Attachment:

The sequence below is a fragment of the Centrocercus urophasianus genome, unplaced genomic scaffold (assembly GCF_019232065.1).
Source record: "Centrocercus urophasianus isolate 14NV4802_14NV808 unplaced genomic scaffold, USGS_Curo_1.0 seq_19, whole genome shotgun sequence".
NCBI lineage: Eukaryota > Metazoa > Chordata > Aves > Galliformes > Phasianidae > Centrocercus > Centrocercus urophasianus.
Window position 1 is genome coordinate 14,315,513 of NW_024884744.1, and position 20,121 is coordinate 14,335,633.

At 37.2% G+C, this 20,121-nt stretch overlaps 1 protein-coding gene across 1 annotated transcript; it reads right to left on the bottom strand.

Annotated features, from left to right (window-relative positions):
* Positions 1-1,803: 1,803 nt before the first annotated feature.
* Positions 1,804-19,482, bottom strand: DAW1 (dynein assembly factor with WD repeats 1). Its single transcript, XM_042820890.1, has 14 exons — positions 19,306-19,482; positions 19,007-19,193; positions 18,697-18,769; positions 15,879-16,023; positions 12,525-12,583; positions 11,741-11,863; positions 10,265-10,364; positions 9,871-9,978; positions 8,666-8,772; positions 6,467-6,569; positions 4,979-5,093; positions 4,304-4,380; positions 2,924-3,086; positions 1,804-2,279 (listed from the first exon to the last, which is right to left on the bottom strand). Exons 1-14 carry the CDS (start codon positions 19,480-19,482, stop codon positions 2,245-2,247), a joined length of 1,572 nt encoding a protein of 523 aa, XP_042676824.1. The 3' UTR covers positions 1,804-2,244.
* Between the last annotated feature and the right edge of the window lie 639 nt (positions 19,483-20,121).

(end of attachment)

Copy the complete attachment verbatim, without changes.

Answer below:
The sequence below is a fragment of the Centrocercus urophasianus genome, unplaced genomic scaffold (assembly GCF_019232065.1).
Source record: "Centrocercus urophasianus isolate 14NV4802_14NV808 unplaced genomic scaffold, USGS_Curo_1.0 seq_19, whole genome shotgun sequence".
NCBI lineage: Eukaryota > Metazoa > Chordata > Aves > Galliformes > Phasianidae > Centrocercus > Centrocercus urophasianus.
Window position 1 is genome coordinate 14,315,513 of NW_024884744.1, and position 20,121 is coordinate 14,335,633.

At 37.2% G+C, this 20,121-nt stretch overlaps 1 protein-coding gene across 1 annotated transcript; it reads right to left on the bottom strand.

Annotated features, from left to right (window-relative positions):
* Positions 1-1,803: 1,803 nt before the first annotated feature.
* Positions 1,804-19,482, bottom strand: DAW1 (dynein assembly factor with WD repeats 1). Its single transcript, XM_042820890.1, has 14 exons — positions 19,306-19,482; positions 19,007-19,193; positions 18,697-18,769; positions 15,879-16,023; positions 12,525-12,583; positions 11,741-11,863; positions 10,265-10,364; positions 9,871-9,978; positions 8,666-8,772; positions 6,467-6,569; positions 4,979-5,093; positions 4,304-4,380; positions 2,924-3,086; positions 1,804-2,279 (listed from the first exon to the last, which is right to left on the bottom strand). Exons 1-14 carry the CDS (start codon positions 19,480-19,482, stop codon positions 2,245-2,247), a joined length of 1,572 nt encoding a protein of 523 aa, XP_042676824.1. The 3' UTR covers positions 1,804-2,244.
* Between the last annotated feature and the right edge of the window lie 639 nt (positions 19,483-20,121).